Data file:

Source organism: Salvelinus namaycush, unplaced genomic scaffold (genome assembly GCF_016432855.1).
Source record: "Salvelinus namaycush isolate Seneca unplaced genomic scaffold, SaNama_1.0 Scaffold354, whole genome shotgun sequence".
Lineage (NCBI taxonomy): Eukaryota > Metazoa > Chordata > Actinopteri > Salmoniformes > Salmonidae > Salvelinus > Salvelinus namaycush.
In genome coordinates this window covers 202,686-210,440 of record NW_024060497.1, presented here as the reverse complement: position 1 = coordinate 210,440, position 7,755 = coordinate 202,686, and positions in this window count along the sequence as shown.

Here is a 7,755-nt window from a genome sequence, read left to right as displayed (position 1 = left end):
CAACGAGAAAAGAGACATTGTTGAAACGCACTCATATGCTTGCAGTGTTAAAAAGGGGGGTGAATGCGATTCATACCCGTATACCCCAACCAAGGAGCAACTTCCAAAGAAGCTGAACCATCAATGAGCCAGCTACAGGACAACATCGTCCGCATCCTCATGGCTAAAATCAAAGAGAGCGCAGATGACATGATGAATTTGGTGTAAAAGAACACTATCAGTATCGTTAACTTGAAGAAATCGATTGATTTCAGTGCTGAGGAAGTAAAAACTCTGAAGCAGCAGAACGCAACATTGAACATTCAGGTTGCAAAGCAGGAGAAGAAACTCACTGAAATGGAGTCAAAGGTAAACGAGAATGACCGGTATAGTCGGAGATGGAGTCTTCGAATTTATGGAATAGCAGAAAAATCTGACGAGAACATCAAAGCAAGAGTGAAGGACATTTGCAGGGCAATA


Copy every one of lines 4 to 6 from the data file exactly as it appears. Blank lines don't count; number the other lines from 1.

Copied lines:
In genome coordinates this window covers 202,686-210,440 of record NW_024060497.1, presented here as the reverse complement: position 1 = coordinate 210,440, position 7,755 = coordinate 202,686, and positions in this window count along the sequence as shown.

Here is a 7,755-nt window from a genome sequence, read left to right as displayed (position 1 = left end):
CAACGAGAAAAGAGACATTGTTGAAACGCACTCATATGCTTGCAGTGTTAAAAAGGGGGGTGAATGCGATTCATACCCGTATACCCCAACCAAGGAGCAACTTCCAAAGAAGCTGAACCATCAATGAGCCAGCTACAGGACAACATCGTCCGCATCCTCATGGCTAAAATCAAAGAGAGCGCAGATGACATGATGAATTTGGTGTAAAAGAACACTATCAGTATCGTTAACTTGAAGAAATCGATTGATTTCAGTGCTGAGGAAGTAAAAACTCTGAAGCAGCAGAACGCAACATTGAACATTCAGGTTGCAAAGCAGGAGAAGAAACTCACTGAAATGGAGTCAAAGGTAAACGAGAATGACCGGTATAGTCGGAGATGGAGTCTTCGAATTTATGGAATAGCAGAAAAATCTGACGAGAACATCAAAGCAAGAGTGAAGGACATTTGCAGGGCAATA